Qualcomm AR XR1 Smart Viewer “Reference Design” revealed: Full HD resolution, 90 Hz. refresh rate, and ‘See what I see’ remote assistant functions

Qualcomm AR XR1 Smart Viewer Reference Design Glasses
Qualcomm offers Smart Viewer: Virtual Reality Glasses for consumers? Pic credit: Qualcomm

Qualcomm has introduced a new reference design for augmented reality glasses. The Qualcomm AR XR1 Smart Viewer offers Full HD resolution per eye, 90 Hz. refresh rate, multiple cameras for a virtual overlay, hand tracking, and several other features.

Qualcomm clearly wants Augmented Reality headsets to become a common and regularly used accessory. The Qualcomm Smart Viewer AR glasses can tether to a phone or PC via the standard USB Type-C port.

Qualcomm AR XR1 Smart Viewer “Reference Design” specifications:

Qualcomm is offering the AR XR1 Smart Viewer as a consumer-focused “must-have accessory” for phones and computers. In other words, the company’s reference design isn’t self-contained, wireless, or untethered Augmented Reality glasses.

The AR glasses have 0.71-inch microdisplays. These are 1920 x 1080 OLED displays with a 90Hz refresh rate. In other words, instead of the 2K resolution per eye which the Facebook Oculus Quest 2 standalone AR gaming glasses offer, the Qualcomm AR XR1 Smart Viewer offers Full HD resolution per eye.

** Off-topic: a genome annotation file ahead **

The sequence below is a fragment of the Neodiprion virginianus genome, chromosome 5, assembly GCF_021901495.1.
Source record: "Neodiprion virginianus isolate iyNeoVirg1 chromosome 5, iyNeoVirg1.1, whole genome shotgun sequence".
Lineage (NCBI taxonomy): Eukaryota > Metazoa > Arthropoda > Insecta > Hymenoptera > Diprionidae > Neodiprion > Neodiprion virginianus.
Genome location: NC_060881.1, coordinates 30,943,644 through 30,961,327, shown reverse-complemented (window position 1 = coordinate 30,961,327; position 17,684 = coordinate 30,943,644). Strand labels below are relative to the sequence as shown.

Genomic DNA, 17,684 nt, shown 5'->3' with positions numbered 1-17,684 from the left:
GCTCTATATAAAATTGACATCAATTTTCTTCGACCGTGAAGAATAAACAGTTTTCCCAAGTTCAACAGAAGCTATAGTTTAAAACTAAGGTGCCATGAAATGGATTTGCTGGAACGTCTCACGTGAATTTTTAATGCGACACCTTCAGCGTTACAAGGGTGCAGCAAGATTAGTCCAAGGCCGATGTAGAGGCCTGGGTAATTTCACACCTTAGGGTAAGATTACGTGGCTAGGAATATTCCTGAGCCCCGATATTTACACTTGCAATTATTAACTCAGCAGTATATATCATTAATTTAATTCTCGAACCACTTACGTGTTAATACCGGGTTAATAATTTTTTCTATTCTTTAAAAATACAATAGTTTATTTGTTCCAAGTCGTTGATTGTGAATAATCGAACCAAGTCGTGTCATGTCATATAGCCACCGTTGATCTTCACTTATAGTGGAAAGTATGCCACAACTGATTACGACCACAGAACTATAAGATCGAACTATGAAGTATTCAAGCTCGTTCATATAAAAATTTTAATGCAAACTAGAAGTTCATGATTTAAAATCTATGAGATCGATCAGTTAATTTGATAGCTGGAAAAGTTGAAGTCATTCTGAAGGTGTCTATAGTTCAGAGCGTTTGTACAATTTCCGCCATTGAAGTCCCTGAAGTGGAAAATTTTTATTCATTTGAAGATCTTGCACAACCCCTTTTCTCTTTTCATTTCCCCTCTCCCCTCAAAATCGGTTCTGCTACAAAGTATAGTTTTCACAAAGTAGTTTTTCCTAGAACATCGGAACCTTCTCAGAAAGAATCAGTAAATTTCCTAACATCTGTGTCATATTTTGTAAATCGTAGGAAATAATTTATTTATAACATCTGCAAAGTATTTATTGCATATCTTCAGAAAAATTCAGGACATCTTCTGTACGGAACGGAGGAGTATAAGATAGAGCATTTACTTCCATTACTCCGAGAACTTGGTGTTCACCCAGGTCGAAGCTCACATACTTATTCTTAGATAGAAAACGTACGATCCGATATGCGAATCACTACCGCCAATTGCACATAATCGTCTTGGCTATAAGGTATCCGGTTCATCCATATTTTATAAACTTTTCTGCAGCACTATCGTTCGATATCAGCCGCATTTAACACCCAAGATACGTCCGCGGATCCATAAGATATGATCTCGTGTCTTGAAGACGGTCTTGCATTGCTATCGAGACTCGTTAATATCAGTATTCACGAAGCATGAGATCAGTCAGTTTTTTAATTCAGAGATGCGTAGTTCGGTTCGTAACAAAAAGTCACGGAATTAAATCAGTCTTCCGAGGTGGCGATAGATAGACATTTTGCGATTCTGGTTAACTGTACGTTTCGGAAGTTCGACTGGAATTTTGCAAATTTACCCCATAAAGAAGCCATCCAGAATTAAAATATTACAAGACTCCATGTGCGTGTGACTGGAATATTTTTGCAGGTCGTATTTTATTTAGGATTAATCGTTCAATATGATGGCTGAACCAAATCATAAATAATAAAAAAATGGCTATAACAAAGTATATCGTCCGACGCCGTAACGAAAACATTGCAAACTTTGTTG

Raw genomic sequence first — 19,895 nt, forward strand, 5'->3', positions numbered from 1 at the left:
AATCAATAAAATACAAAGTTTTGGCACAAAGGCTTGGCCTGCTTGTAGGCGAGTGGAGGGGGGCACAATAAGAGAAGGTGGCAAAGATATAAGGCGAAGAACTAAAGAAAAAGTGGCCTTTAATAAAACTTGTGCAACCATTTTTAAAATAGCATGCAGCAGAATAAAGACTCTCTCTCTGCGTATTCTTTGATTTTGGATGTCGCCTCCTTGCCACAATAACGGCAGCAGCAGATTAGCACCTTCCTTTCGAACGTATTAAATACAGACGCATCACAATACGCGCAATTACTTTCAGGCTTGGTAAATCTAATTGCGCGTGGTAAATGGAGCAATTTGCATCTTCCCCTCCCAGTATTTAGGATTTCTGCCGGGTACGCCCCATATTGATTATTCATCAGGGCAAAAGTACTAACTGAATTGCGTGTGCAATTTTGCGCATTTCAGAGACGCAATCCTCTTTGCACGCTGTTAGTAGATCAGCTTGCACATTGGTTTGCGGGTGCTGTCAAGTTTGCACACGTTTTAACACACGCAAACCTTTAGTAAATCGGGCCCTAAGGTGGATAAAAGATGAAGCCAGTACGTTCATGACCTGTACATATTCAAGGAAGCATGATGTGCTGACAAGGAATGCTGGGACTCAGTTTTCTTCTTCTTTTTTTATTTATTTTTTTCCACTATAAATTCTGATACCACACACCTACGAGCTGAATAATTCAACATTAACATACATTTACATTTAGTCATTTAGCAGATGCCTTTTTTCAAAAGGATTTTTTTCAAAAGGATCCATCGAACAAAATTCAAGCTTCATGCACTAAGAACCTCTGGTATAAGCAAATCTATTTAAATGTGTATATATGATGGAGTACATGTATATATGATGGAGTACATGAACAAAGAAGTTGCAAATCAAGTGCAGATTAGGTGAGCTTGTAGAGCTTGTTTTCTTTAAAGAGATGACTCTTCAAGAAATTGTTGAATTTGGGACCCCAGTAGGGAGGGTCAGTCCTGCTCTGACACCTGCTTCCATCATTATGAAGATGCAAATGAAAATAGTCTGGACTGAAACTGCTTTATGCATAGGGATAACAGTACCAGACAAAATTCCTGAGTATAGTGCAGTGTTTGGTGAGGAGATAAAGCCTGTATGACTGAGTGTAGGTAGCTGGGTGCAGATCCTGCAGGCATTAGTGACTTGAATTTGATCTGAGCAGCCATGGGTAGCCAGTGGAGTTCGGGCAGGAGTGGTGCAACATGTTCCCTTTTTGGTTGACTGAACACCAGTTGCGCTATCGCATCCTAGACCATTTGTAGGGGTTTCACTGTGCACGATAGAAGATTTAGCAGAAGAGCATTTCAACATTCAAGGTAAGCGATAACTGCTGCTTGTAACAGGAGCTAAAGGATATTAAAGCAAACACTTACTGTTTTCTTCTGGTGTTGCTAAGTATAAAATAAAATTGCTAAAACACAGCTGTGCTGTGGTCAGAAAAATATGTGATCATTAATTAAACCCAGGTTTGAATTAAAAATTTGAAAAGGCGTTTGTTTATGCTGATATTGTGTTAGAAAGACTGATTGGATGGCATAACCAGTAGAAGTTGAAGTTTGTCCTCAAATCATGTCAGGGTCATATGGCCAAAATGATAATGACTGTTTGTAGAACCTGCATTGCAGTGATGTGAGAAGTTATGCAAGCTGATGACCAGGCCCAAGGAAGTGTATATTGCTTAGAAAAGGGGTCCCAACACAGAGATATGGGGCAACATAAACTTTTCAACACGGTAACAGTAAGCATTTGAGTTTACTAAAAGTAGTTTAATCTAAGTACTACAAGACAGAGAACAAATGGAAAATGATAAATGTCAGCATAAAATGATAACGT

Qualcomm’s reference design has six degrees of motion-tracking, hand-tracking, and dual 1MP cameras. Interestingly, there’s even support for an 8MP RGB camera. Qualcomm claims these additional camera systems can deliver “See What I See” remote assistant functionality.

Qualcomm has designed the Smart Viewer glasses reference design to test both desktop and mobile applications. In other words, users can quickly and effortlessly tether the AR Smart Viewer to a smartphone, desktop PC, computing puck, or potentially even a 5G-connected device.

Incidentally, in addition to gaining from the better performance capabilities of the tethered PC or smartphone, the Smart Viewer has on-board processing. Together the entire AR system can distribute various workloads as needed.

It is important to note that Qualcomm is packing its own Snapdragon XR1 SoC. The company optimizes this platform for virtual and augmented reality glasses. Incidentally, Facebook’s Oculus Quest 2 VR headset packs the newer Snapdragon XR2 SoC.

Qualcomm is using the tweaked XR1 Smart Viewer system. The company has designed the platform to perform some tasks using built-in electronics. However, the glasses offload tasks that require heavy processing to an external computing device.

Qualcomm AR XR1 Smart Viewer “Reference Design” features:

The Qualcomm AR XR1 Smart Viewer AR glasses can detect planes in the environment. This opens up several functionalities.

Users can, for example, pin a virtual window to a wall for multiple PC displays. They can also place a virtual object on a table and interact with it through gesture controls.

When connected to an Android phone, Qualcomm AR Smart Viewer can open apps in a 2D framework. This will allow users to see things in the display both privately and hands-free.

Meanwhile, users can wear the AR Smart Viewer indoors to render multiple virtual displays. These glasses also serve a more recreational purpose.

In other words, users can watch movies or other multimedia content on the Qualcomm AR XR1 Smart Viewer. At other times, people can even attend virtual AR meetings using the Smart Viewer.

Interestingly, the Lenovo ThinkReality A3 AR Smart Glasses have adopted the Qualcomm Smart Viewer platform.

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